Student Blog: Labor, Pension Funds, and Private Equity

by Joseph Baron, RBFL Student Editor


The seed for my note topic was planted before I even knew I wanted to be a lawyer.  I studied film as an undergrad and went out into the world with the hopes of one day directing an Oscar award-winning masterpiece.  With no industry contacts I had to hustle for work, but I networked my way onto the sets of some big shows in New York.  For the first year, the magic masked the brutality of reality—fourteen-plus hour days often in the elements making minimum wage. 

            My role as a production assistant was one of the few non-union positions on set and I felt voiceless.  I was envious of union crew members with their shop stewards and union reps to turn to when producers pushed the envelope.  As the years went on, I realized even despite union backing producers had all the power.  Sure, filming six-day weeks for sixteen-hours a day might cost the studio a fortune in overtime, but if a crew member raised safety concerns about that work-week, they wouldn’t be back.  Once reality set in, I knew I needed to get out.  That’s when I set my sights on law school.

            The summer before school, a friend of mine and I were chatting about the labor movement and pension funds.  I proposed labor could use that capital to push for pro-worker conditions.  When I got home that night, I looked up pension fund activism and stumbled on a book (coincidentally by BU Law professor David Webber) right on point.[1]  From there, I started thinking about the tools available to labor and what enduring structural changes would look like.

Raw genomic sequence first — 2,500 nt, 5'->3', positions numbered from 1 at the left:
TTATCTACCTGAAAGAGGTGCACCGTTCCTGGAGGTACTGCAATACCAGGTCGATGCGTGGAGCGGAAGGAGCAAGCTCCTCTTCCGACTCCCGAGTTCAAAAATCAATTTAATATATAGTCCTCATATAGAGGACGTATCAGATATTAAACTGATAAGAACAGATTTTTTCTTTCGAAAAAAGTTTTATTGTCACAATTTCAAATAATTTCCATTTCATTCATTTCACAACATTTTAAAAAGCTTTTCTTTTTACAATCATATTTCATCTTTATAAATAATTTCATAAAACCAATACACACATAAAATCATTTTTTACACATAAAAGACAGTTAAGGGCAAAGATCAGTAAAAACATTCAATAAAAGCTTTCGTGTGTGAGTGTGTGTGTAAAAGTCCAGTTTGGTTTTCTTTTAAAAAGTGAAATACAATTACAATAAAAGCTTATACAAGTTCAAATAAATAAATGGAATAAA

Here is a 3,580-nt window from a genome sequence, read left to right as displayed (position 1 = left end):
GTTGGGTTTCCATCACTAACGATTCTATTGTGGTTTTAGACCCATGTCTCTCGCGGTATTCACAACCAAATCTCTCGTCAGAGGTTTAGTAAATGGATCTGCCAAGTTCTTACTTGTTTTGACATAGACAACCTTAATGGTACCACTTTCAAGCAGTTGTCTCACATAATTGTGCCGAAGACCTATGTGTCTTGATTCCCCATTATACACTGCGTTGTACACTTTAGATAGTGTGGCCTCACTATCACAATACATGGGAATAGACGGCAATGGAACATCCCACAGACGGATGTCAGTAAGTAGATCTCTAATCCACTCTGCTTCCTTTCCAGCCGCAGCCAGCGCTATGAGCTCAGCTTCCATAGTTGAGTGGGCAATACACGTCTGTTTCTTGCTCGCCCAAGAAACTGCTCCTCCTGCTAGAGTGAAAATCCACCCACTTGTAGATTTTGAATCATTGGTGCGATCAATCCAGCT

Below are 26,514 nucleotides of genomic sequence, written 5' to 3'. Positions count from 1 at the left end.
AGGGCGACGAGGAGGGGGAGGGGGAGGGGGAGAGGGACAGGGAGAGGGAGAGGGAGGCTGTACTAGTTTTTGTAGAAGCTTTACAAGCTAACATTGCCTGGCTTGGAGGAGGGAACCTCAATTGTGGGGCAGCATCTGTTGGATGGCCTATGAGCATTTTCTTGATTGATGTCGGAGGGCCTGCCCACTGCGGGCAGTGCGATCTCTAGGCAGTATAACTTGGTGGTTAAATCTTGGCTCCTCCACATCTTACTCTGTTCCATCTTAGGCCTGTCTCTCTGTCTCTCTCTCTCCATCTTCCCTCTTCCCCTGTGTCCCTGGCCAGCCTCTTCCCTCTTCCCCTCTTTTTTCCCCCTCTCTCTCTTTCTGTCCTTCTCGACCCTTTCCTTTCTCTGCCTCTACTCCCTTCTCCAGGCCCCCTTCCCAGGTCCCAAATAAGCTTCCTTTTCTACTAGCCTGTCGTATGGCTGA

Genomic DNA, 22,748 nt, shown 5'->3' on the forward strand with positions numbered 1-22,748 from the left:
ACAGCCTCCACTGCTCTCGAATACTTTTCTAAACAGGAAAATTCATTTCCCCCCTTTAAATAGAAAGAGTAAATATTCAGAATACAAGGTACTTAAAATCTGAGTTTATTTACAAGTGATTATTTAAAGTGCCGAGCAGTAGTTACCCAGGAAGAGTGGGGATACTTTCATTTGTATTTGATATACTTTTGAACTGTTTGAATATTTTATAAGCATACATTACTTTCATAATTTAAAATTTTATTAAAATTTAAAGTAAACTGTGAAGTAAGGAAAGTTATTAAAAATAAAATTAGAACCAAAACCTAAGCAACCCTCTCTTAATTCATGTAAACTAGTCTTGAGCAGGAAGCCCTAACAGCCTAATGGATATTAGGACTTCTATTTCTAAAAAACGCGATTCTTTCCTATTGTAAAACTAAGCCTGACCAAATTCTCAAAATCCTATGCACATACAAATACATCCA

Inspiration for the substantive structural change came from the German system of codetermination requiring employee representatives to serve on certain companies’ supervisory boards (similar to boards of directors for US companies).[2]  One knock on codetermination is that it only exists by fiat.[3]  Elizabeth Warren’s Accountable Capitalism Act would take the fiat road to transplanting codetermination to America, but I wondered if there could be another viable method via existing market mechanisms.[4]

            Once I finally started school and spent some time networking with corporate attorneys, I kept hearing about private equity funds.  My ears perked up whenever they mentioned that some of the big players in the private equity world were pension funds like CalPERS—that is where an amorphous seed of an idea began to sprout.  Can pension fund involvement with private equity be used as a vehicle to introduce codetermination into the American corporate governance structure?  Can they create their own funds to advance the idea? 

            As I further research those questions, some of the major issues that crop up surround the duty of loyalty and the pressure to consider returns above all else.  In developing my note, I will see if I can answer the questions of when and whether a pension fund can push a governance reform like codetermination through private equity fund vehicles.



[1]David H. Webber, The Rise of the Working-Class Shareholder:  Labor’s Last Best Weapon (2018).

[2]SeeSusan-Jacqueline Butler, Models of Modern Corporations: A Comparative Analysis of German and U.S. Corporate Structures, 17 Ariz. J. of Int’l & Comp. L.555, 561, 566 (2000).

[3]Michael C. Jensen & William H. Meckling, Rights and Production Functions: An Application to Labor-Managed Firms and Codetermination, 52 The J. of Bus.469, 473 (1979).

[4]Press Release, Elizabeth Warren, Warren Introduces Accountable Capitalism Act, (Aug. 15, 2018),

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